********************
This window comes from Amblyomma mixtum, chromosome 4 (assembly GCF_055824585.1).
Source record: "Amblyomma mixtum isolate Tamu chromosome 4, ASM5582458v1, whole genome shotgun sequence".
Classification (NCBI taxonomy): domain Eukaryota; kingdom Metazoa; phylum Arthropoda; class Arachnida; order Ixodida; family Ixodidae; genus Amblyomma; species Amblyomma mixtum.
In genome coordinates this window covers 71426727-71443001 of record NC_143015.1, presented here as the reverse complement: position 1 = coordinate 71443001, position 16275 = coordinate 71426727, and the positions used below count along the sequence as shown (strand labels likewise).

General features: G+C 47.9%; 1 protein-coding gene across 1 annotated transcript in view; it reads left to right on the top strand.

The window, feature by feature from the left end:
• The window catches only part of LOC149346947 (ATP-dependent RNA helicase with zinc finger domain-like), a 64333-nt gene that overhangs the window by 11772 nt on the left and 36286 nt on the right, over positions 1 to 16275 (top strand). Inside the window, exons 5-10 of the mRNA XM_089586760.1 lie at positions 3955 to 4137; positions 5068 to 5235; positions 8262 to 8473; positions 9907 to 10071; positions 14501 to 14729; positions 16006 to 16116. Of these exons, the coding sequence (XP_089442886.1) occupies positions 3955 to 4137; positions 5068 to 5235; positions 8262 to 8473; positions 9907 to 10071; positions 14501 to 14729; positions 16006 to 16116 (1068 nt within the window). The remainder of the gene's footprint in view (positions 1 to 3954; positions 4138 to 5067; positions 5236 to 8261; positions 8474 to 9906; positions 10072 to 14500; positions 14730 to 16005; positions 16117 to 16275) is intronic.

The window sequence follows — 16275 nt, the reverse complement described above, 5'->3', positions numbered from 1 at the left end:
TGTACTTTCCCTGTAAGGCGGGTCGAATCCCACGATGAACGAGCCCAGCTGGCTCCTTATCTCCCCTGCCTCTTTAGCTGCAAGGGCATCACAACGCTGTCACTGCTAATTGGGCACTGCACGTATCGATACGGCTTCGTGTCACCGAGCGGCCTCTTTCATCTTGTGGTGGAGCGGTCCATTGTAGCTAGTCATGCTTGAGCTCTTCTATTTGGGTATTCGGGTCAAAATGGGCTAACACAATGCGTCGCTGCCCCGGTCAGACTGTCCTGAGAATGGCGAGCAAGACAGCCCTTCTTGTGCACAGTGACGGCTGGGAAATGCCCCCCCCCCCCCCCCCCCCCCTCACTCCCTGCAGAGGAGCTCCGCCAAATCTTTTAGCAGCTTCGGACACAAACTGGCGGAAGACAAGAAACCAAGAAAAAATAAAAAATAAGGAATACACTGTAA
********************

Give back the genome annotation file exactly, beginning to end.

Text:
This window comes from Amblyomma mixtum, chromosome 4 (assembly GCF_055824585.1).
Source record: "Amblyomma mixtum isolate Tamu chromosome 4, ASM5582458v1, whole genome shotgun sequence".
Classification (NCBI taxonomy): domain Eukaryota; kingdom Metazoa; phylum Arthropoda; class Arachnida; order Ixodida; family Ixodidae; genus Amblyomma; species Amblyomma mixtum.
In genome coordinates this window covers 71426727-71443001 of record NC_143015.1, presented here as the reverse complement: position 1 = coordinate 71443001, position 16275 = coordinate 71426727, and the positions used below count along the sequence as shown (strand labels likewise).

General features: G+C 47.9%; 1 protein-coding gene across 1 annotated transcript in view; it reads left to right on the top strand.

The window, feature by feature from the left end:
• The window catches only part of LOC149346947 (ATP-dependent RNA helicase with zinc finger domain-like), a 64333-nt gene that overhangs the window by 11772 nt on the left and 36286 nt on the right, over positions 1 to 16275 (top strand). Inside the window, exons 5-10 of the mRNA XM_089586760.1 lie at positions 3955 to 4137; positions 5068 to 5235; positions 8262 to 8473; positions 9907 to 10071; positions 14501 to 14729; positions 16006 to 16116. Of these exons, the coding sequence (XP_089442886.1) occupies positions 3955 to 4137; positions 5068 to 5235; positions 8262 to 8473; positions 9907 to 10071; positions 14501 to 14729; positions 16006 to 16116 (1068 nt within the window). The remainder of the gene's footprint in view (positions 1 to 3954; positions 4138 to 5067; positions 5236 to 8261; positions 8474 to 9906; positions 10072 to 14500; positions 14730 to 16005; positions 16117 to 16275) is intronic.

The window sequence follows — 16275 nt, the reverse complement described above, 5'->3', positions numbered from 1 at the left end:
TGTACTTTCCCTGTAAGGCGGGTCGAATCCCACGATGAACGAGCCCAGCTGGCTCCTTATCTCCCCTGCCTCTTTAGCTGCAAGGGCATCACAACGCTGTCACTGCTAATTGGGCACTGCACGTATCGATACGGCTTCGTGTCACCGAGCGGCCTCTTTCATCTTGTGGTGGAGCGGTCCATTGTAGCTAGTCATGCTTGAGCTCTTCTATTTGGGTATTCGGGTCAAAATGGGCTAACACAATGCGTCGCTGCCCCGGTCAGACTGTCCTGAGAATGGCGAGCAAGACAGCCCTTCTTGTGCACAGTGACGGCTGGGAAATGCCCCCCCCCCCCCCCCCCCCCCTCACTCCCTGCAGAGGAGCTCCGCCAAATCTTTTAGCAGCTTCGGACACAAACTGGCGGAAGACAAGAAACCAAGAAAAAATAAAAAATAAGGAATACACTGTAA